The Anatomy of a Perfect E-Commerce Product Page

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Have you launched an e-commerce site recently? Are you disappointed with the volume of traffic you’ve received so far? You’ve looked at e-commerce giants like E-Cigarette Empire, and you thought it would be easy to replicate their success. You thought that you could just patch your site into your supplier’s RSS feed and funnel their product pictures and descriptions through to your website – and right away, the traffic would start rolling in.

That hasn’t happened, of course – and now, you’re beginning to realise that your product pages are going to need a lot more work before they’ll have any chance of generating organic traffic.

To Google, a product page is just like any other content; it needs to bring something unique to the table, or there’s no real reason to send traffic to it. If your product pages consist of copied text and copied pictures from other sources, you’re going to have to rebuild them from scratch – but it’s worth the effort because the traffic that your site’s commercial content receives will always be the traffic the correlates most directly to profit.

This is an opportunity to make your site’s product pages as great as they can be. Here’s how to do it.

These are the features of a perfect product page.

Unique, Lengthy and Informative Description Text

The most important thing about the description text on a product page is that it absolutely must belong to you. You should never, ever copy your product descriptions from other sources because Google is extremely unlikely to ever send organic traffic to a page with duplicate content. Your description text should explain the products thoroughly, and it should be as long as possible. It’s not unusual for e-commerce product pages to contain well over 1,000 words of text – and that might sound like a monumental task if you’re not a writer.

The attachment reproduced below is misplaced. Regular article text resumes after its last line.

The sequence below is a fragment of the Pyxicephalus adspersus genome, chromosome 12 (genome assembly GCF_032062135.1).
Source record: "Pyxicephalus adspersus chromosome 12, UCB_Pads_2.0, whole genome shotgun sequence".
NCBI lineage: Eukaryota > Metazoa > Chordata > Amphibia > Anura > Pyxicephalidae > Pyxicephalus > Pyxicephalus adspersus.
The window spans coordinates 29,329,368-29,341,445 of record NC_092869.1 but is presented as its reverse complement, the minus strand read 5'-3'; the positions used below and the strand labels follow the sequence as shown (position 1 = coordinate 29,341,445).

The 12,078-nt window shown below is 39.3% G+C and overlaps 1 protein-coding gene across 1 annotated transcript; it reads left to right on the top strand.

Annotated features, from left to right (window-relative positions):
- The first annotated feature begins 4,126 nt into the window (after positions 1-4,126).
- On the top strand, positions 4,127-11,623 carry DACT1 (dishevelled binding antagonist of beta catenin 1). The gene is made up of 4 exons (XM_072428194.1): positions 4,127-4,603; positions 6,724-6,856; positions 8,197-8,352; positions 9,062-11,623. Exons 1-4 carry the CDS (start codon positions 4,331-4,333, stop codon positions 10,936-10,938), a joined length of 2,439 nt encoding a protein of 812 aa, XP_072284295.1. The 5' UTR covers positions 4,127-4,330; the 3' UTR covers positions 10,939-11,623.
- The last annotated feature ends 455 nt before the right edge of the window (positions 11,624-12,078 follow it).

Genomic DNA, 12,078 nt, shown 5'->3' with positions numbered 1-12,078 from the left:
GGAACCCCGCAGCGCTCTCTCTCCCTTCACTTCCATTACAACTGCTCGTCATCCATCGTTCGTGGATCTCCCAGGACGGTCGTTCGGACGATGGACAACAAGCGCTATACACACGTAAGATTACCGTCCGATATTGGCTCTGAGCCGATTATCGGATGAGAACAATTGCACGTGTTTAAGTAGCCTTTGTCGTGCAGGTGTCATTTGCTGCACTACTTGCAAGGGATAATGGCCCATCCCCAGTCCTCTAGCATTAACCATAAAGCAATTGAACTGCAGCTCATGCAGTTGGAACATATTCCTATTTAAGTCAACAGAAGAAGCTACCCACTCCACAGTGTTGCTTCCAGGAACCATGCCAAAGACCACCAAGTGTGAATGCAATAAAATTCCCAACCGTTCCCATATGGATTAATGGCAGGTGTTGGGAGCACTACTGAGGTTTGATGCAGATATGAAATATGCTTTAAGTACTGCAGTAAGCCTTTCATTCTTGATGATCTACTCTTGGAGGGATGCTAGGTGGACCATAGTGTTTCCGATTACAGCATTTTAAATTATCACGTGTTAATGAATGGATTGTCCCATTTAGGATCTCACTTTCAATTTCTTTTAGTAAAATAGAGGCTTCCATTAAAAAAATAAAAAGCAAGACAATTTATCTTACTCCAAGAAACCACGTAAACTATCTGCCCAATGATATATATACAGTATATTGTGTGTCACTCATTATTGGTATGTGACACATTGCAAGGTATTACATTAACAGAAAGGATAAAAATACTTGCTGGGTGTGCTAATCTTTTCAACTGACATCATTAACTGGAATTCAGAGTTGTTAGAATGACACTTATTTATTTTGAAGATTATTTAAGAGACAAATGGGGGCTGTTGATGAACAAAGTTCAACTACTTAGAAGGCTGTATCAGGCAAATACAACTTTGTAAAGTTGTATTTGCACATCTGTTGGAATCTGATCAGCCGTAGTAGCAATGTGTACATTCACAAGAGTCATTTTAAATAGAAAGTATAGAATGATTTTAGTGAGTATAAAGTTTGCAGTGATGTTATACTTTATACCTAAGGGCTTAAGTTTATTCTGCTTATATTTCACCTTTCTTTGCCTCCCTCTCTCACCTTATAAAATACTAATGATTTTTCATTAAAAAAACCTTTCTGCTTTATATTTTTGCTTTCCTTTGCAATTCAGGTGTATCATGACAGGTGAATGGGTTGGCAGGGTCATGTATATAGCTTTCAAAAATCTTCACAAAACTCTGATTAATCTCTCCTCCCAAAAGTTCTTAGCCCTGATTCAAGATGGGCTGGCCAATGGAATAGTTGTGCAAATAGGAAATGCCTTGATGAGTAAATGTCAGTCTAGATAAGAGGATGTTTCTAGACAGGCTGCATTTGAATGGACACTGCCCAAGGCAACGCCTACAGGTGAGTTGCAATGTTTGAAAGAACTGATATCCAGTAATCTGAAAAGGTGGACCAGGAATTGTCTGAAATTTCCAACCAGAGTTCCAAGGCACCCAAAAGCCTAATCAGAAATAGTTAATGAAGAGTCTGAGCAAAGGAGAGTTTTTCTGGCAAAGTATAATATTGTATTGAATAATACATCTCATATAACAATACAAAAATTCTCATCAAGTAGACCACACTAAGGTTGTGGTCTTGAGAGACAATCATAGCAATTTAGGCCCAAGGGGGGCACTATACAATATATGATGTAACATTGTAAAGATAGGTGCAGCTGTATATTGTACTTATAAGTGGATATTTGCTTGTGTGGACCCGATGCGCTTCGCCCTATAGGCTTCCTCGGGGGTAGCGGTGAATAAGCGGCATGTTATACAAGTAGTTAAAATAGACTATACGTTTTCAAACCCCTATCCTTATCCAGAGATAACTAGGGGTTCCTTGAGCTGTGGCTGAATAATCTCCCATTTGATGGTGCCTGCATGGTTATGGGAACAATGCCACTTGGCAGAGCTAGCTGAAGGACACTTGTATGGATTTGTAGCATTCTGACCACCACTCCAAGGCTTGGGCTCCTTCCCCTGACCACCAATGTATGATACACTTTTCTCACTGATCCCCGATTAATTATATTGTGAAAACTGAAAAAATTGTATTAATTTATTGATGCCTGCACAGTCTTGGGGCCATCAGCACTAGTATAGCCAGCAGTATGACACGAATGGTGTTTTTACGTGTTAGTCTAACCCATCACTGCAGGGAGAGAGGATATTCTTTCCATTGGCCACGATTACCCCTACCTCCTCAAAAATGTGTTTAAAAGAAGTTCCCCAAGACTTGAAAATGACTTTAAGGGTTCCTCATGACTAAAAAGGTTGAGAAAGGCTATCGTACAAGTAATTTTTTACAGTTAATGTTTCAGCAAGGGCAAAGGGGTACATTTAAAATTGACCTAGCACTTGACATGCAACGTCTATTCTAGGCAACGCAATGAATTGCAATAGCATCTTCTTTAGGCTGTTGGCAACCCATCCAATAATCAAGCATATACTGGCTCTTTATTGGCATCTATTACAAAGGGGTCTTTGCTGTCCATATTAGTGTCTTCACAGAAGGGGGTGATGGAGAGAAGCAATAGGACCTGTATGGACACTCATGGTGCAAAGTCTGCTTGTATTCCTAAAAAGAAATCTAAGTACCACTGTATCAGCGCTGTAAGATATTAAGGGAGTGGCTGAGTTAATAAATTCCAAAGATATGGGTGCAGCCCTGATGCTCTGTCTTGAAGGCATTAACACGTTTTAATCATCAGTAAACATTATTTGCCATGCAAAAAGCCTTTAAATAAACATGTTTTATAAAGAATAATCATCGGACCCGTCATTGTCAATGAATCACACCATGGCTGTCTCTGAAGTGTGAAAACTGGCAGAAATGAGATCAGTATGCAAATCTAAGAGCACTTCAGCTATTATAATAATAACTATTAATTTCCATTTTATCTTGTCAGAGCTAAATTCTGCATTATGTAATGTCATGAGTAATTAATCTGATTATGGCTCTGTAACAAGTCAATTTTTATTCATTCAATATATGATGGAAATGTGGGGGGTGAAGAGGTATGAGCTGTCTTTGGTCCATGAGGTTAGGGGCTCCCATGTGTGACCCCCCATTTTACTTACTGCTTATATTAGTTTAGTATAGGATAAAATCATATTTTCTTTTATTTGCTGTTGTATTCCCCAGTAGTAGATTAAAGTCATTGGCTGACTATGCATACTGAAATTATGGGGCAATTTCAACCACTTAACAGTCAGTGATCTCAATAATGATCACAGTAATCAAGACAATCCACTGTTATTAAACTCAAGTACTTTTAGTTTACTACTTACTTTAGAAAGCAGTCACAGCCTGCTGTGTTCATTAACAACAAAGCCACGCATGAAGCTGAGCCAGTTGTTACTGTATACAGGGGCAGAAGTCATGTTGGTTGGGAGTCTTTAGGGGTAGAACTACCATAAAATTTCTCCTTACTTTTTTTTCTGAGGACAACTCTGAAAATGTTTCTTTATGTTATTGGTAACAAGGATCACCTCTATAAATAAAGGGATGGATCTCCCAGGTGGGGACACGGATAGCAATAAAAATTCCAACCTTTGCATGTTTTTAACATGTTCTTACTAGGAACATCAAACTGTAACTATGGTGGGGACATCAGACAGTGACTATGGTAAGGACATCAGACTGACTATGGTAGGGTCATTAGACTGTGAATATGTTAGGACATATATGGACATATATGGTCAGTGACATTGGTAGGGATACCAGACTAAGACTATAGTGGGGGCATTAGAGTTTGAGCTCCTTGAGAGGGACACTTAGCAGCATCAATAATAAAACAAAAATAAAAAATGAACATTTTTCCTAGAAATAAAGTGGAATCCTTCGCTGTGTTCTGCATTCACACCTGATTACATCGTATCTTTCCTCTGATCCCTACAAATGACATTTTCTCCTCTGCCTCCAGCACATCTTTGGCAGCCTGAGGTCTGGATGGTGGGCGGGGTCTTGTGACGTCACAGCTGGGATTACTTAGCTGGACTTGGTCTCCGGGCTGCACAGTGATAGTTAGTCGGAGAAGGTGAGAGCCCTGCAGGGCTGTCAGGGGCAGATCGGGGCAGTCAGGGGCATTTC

Does writing a long product description sound almost impossible to you? If so, all that you need to do is break the description down into its key components. These are all of the questions that a good product description answers.

  • What is this product?
  • What is it for?
  • What does it do?
  • How is it used?
  • What problems does it solve?
  • Who should buy it?
  • How does it compare to similar products on your website?
  • How does it compare to similar products from your competitors?
  • What are the product’s specifications?
  • What does the product include?

If you’ve fully answered all of those questions, it’s likely that the description is as long as it needs to be and provides a wealth of information that will help customers make their decisions.

Relevant Internal Links

It’s a good idea to ensure that every product description on your site contains at least one internal link to another page on your site. Let’s suppose, for example, that your company sells pet supplies. In a description for a specific type of dog collar, then, you might include the text “dog collars” and use that as the anchor text for a link to your main category page for dog collars.